The Giants' defense of their Super Bowl didn't end on the field, but in a scattered attempt to glean information about a game played 600 miles away.
As the Giants filtered into the locker room after Sunday's 42-7 rout of the Eagles, they were barely holding on to their playoff hopes. All they needed was for the Lions to complete a comeback against the Bears to still have a postseason pulse.
A few thousand fans remained in their seats watching the game from Detroit on the video screens at MetLife Stadium, but the end of the Bears' 26-24 win was not on any of the TV screens in the locker room. Instead, word passed from player to player about the result.
Mathias Kiwanuka was told the season was over as he headed into the shower. Eli Manning was at his locker when he learned there would be no game to play next week. David Wilson was told by reporters. "Oh, damn," he said. "Well, that's it."
Chris Snee reached for his smartphone to scan it for updates. He could not get a signal. A perfect metaphor for a frustrating season.
"It hurts," Manning said after throwing five touchdown passes. "Each year, you want to make the playoffs to give yourself an opportunity to win a championship. Nine-seven last year was good enough and it wasn't good enough this year. We knew it wasn't going to be."
It would have been had the Lions beaten the Bears, the Packers beaten the Vikings and the Redskins beaten the Cowboys. But the last half of the four-part parlay never even mattered. Said Osi Umenyiora: "Nobody was really pinning our hopes on Detroit beating Chicago."
The result was a despondent atmosphere after a dominating performance. It was the kind of lopsided affair that the Giants had experienced in the previous two weeks, just from the other side. Although the Lions may have been the final petal to fall from the Giants' magic rose, it was the back-to-back blowout losses to the Falcons and Ravens that really blew up the bridge Tom Coughlin wanted his team to build from last season's championship to this season's.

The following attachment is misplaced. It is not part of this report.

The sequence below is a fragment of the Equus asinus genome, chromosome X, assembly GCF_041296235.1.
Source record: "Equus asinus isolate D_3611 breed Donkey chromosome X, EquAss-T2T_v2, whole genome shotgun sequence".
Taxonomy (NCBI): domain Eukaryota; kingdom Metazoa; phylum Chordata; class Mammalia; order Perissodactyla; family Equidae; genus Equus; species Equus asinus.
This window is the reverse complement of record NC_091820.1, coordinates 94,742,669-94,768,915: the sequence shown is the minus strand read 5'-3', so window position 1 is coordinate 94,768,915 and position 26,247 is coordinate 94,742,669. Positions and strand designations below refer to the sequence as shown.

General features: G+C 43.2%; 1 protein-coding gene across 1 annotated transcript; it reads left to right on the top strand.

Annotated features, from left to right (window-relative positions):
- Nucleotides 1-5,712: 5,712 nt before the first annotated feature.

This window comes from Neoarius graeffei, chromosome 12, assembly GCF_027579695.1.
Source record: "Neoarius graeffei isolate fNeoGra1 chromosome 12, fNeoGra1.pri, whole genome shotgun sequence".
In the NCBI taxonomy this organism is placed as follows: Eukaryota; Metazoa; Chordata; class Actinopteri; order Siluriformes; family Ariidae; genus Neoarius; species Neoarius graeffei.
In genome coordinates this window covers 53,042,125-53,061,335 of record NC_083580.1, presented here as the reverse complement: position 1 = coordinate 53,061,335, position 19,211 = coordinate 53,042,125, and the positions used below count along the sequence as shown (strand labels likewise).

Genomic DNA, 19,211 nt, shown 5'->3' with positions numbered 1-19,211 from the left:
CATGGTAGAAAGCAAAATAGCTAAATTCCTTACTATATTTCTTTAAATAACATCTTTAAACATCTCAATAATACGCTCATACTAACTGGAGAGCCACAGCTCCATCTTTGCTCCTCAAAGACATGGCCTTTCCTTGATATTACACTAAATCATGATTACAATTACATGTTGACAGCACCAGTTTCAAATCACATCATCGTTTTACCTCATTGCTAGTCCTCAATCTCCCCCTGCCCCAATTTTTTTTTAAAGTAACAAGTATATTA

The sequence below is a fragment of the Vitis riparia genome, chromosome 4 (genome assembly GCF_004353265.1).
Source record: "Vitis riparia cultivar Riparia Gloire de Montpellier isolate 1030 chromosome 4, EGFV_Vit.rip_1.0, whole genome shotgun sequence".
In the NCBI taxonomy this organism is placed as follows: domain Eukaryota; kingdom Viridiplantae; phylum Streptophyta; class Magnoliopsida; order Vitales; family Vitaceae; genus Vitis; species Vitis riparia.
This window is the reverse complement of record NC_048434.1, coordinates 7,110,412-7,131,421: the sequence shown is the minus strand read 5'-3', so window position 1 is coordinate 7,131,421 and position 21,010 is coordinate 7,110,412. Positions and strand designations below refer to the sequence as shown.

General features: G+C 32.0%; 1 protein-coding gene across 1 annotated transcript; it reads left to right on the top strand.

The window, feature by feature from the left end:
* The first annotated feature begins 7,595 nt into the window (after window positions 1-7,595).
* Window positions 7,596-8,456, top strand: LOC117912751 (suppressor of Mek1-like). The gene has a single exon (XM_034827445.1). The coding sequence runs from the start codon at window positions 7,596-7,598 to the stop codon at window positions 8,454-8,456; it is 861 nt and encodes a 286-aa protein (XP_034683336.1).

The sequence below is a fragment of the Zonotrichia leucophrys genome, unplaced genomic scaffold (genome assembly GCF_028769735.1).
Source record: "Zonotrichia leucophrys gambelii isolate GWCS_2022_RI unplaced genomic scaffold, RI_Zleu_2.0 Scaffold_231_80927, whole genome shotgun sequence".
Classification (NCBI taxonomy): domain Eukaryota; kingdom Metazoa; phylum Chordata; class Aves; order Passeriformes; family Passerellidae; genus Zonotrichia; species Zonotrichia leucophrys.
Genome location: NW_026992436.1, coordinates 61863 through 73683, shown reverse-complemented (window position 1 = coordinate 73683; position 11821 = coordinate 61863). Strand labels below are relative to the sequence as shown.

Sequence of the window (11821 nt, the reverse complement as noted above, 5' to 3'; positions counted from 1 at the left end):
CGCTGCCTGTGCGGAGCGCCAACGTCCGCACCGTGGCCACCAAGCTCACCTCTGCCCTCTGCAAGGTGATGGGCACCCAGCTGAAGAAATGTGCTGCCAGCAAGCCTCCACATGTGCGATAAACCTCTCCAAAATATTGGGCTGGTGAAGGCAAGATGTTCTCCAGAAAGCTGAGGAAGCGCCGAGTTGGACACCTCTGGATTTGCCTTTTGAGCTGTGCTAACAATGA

Which is why Coughlin will be asking questions of players this week, in one-on-one settings, groping for an answer to the question every Giants fan asked after this week's game:
"What in the world was the last two weeks all about?" Coughlin said. "Quite frankly, I'm anxious to find out if anybody has an opinion or an answer . . . I don't know that I will [find an answer]. But maybe someone will give me an idea."
In what likely was Andy Reid's final game as coach, the Eagles (4-12) showed they were playing with nothing to lose from the opening kickoff, when Reid called for an onside kick. The Eagles recovered it, but Stevie Brown intercepted a Michael Vick pass and the Giants were off and running.
Manning threw three touchdown passes in the first quarter of a game for the first time in his career, hitting Rueben Randle on 3- and 38-yarders and then finding Wilson on a wheel route for a 15-yarder.
The Giants added two TDs in the final 6:26 of the second quarter. A 1-yard scoring run by Ahmad Bradshaw was followed by a 24-yard pass to Victor Cruz with four seconds left.
The Giants went ahead 42-7 midway through the fourth when Manning hit Henry Hynoski with a 1-yard TD pass.
Bradshaw ran for 107 yards on 16 carries and finished with 1,015 yards. Manning's five TD passes were the most by a Giants quarterback since Phil Simms threw five on Sept. 7, 1980. "There's no enjoyment in not going to the playoffs," Manning said.
Ultimately, that's the reality the Giants will face this week.
"Obviously, I know we're not playing football next week and it's slowly kicking in," Manning said. "We'll be reflecting these next few weeks and try to see where we need to improve and what went wrong at times and say goodbye to a few players, not knowing if they're going to be part of your team next year.
"I appreciate all the teammates and all the coaches this year for all the hard work that they put in, and I wish it would have led to a better season."